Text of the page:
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The Butterfly Effect: Julia Butterfly Hill in Magis
By Tracy L. Barnett Posted in Environment on October 20, 2011
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By Tracy L. Barnett
Magis Magazine
October 2011

“Fierce winds ripped huge branches off the thousand-year-old redwood, sending them crashing to the ground two hundred feet below. The upper platform, where I lived, rested in branches about 180 feet in the air … As the tree branches whipped around, they shredded the tarp that served as my shelter. Sleet and hail sliced through the tattered pieces of what used to be my roof and walls. Every new gust flipped the platform up into the air, threatening to hurl me over the edge.”
— Julia “Butterfly” Hill, The Legacy of Luna

It’s hard to say what was the most dramatic moment in that 738 days that Julia “Butterfly” Hill spent atop that platform in a redwood tree named Luna. Perhaps it was the day of that bitter storm and many others that ensued. Perhaps it was the day that a massive helicopter buzzed her tree and nearly blew her to her death with the 300 mph winds created by its updrafts. Perhaps it was the day that a fellow tree sitter had the rope he was standing on cut out from under him by “Climber Dan,” a logger hired by the timber companies to antagonize and remove intransigent activists from the trees they were trying to save from the loggers’ blades.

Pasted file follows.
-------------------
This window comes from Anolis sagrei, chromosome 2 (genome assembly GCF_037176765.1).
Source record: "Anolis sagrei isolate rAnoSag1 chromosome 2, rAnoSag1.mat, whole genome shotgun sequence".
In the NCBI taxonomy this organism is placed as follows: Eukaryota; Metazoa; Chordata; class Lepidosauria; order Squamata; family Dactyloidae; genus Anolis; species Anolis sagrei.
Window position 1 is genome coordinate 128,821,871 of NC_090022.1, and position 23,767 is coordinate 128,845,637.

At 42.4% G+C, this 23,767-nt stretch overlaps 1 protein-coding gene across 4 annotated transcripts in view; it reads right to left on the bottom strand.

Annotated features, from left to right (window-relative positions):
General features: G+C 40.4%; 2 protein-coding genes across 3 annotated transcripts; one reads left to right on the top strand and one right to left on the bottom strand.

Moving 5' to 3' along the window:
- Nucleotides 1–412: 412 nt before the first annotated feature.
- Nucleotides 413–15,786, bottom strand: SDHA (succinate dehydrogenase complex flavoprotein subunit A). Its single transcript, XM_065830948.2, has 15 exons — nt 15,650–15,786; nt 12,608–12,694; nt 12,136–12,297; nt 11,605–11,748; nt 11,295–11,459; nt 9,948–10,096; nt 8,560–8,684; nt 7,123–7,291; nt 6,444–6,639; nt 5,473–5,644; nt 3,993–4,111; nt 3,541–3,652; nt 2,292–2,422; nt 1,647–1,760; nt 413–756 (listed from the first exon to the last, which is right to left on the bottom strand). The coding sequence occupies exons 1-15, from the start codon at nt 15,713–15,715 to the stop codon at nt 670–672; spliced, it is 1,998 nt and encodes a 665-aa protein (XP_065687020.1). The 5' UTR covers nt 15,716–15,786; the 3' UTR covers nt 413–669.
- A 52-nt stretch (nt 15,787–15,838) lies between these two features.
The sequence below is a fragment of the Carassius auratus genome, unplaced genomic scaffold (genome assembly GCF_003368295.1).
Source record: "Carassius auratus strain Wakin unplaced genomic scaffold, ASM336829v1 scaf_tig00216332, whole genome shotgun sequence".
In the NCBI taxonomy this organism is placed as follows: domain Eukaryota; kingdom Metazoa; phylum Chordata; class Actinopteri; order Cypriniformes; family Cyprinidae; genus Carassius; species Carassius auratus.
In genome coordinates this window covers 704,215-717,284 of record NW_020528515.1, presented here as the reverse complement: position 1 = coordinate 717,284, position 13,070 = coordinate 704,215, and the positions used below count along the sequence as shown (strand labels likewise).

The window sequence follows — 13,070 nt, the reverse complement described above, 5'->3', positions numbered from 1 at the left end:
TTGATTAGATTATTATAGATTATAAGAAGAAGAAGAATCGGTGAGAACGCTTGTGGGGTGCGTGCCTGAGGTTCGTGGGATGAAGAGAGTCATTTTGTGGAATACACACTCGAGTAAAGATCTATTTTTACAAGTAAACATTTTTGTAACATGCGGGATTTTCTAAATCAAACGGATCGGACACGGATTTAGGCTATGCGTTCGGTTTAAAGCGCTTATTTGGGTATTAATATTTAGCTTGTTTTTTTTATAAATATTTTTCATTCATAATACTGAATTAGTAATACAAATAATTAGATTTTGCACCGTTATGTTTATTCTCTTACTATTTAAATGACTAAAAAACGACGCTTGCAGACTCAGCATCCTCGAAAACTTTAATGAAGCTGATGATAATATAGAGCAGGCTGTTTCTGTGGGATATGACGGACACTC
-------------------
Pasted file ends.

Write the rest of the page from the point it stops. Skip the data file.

The full text of this article is currently only available in Spanish. I am currently seeking a publisher for the English version; please contact me at [email protected] if you are interested.

To read the rest of the article click here:


environment Julia Butterfly Hill redwood forests timber industry

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  1. Tracy:

    A wonderful article so far. I went to one of Julia’s talks at the University of Victoria. A very brave and complelling young woman. She really inspired the young people in the audience. Thank you for writing this article, the story should be retold until everybody knows it.